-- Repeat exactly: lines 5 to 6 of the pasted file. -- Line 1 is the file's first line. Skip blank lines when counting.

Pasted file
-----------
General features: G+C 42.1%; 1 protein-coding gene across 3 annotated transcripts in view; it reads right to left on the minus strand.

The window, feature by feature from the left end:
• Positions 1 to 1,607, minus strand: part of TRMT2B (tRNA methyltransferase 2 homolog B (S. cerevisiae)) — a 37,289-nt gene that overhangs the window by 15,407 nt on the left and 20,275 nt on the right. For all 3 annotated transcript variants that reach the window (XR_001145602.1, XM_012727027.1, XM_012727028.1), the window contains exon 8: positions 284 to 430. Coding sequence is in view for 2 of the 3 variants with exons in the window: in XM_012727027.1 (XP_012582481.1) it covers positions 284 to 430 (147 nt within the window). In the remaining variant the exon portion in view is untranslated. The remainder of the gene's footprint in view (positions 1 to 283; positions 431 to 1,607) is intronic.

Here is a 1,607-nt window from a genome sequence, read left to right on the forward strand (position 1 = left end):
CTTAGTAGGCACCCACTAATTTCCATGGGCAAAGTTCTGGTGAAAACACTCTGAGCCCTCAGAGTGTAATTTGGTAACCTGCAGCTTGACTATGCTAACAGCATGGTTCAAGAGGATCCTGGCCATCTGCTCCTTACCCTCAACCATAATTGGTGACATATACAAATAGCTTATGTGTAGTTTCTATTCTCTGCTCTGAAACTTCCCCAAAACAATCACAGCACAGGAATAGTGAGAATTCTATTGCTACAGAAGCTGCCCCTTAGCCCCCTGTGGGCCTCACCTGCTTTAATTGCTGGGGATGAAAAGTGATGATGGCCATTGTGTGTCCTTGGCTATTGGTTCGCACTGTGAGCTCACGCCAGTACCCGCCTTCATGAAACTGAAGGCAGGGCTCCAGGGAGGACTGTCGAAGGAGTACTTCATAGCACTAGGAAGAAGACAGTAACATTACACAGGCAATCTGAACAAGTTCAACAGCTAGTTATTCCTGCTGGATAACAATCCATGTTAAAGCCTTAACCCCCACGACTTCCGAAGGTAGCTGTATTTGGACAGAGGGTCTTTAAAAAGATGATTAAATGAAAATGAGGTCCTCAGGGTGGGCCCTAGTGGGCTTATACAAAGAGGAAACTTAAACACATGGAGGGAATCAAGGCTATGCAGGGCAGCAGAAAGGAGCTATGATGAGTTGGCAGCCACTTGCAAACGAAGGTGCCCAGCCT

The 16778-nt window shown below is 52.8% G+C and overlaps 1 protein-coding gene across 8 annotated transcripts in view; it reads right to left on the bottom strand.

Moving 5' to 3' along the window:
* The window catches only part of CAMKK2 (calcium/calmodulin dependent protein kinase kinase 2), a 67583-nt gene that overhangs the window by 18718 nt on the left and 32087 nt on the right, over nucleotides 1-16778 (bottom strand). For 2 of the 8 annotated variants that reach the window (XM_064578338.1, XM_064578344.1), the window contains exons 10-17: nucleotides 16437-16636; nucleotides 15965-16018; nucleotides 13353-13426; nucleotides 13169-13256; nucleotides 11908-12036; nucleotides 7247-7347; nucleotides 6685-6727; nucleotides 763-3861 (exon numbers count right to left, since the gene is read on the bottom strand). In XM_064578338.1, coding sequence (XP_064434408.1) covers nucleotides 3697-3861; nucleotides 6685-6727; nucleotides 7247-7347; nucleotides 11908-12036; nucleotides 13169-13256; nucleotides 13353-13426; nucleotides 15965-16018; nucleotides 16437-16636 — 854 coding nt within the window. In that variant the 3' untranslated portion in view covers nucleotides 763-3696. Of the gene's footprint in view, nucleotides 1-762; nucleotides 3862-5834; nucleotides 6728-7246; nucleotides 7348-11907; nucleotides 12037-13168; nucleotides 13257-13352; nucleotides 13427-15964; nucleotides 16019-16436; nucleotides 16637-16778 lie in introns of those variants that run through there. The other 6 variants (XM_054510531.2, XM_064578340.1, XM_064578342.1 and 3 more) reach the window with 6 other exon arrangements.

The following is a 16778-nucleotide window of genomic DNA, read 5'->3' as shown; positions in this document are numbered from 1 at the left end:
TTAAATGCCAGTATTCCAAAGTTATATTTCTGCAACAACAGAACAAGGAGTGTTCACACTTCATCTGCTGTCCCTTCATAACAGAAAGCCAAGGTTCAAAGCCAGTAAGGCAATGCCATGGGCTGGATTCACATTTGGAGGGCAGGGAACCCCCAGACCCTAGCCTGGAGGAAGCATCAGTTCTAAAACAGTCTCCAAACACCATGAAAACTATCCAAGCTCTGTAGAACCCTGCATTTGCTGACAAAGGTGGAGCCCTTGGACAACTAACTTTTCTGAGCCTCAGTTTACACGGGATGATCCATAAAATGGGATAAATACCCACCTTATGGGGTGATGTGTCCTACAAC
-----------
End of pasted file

CTTAGTAGGCACCCACTAATTTCCATGGGCAAAGTTCTGGTGAAAACACTCTGAGCCCTCAGAGTGTAATTTGGTAACCTGCAGCTTGACTATGCTAACAGCATGGTTCAAGAGGATCCTGGCCATCTGCTCCTTACCCTCAACCATAATTGGTGACATATACAAATAGCTTATGTGTAGTTTCTATTCTCTGCTCTGAAACTTCCCCAAAACAATCACAGCACAGGAATAGTGAGAATTCTATTGCTACAGAAGCTGCCCCTTAGCCCCCTGTGGGCCTCACCTGCTTTAATTGCTGGGGATGAAAAGTGATGATGGCCATTGTGTGTCCTTGGCTATTGGTTCGCACTGTGAGCTCACGCCAGTACCCGCCTTCATGAAACTGAAGGCAGGGCTCCAGGGAGGACTGTCGAAGGAGTACTTCATAGCACTAGGAAGAAGACAGTAACATTACACAGGCAATCTGAACAAGTTCAACAGCTAGTTATTCCTGCTGGATAACAATCCATGTTAAAGCCTTAACCCCCACGACTTCCGAAGGTAGCTGTATTTGGACAGAGGGTCTTTAAAAAGATGATTAAATGAAAATGAGGTCCTCAGGGTGGGCCCTAGTGGGCTTATACAAAGAGGAAACTTAAACACATGGAGGGAATCAAGGCTATGCAGGGCAGCAGAAAGGAGCTATGATGAGTTGGCAGCCACTTGCAAACGAAGGTGCCCAGCCT

The 16778-nt window shown below is 52.8% G+C and overlaps 1 protein-coding gene across 8 annotated transcripts in view; it reads right to left on the bottom strand.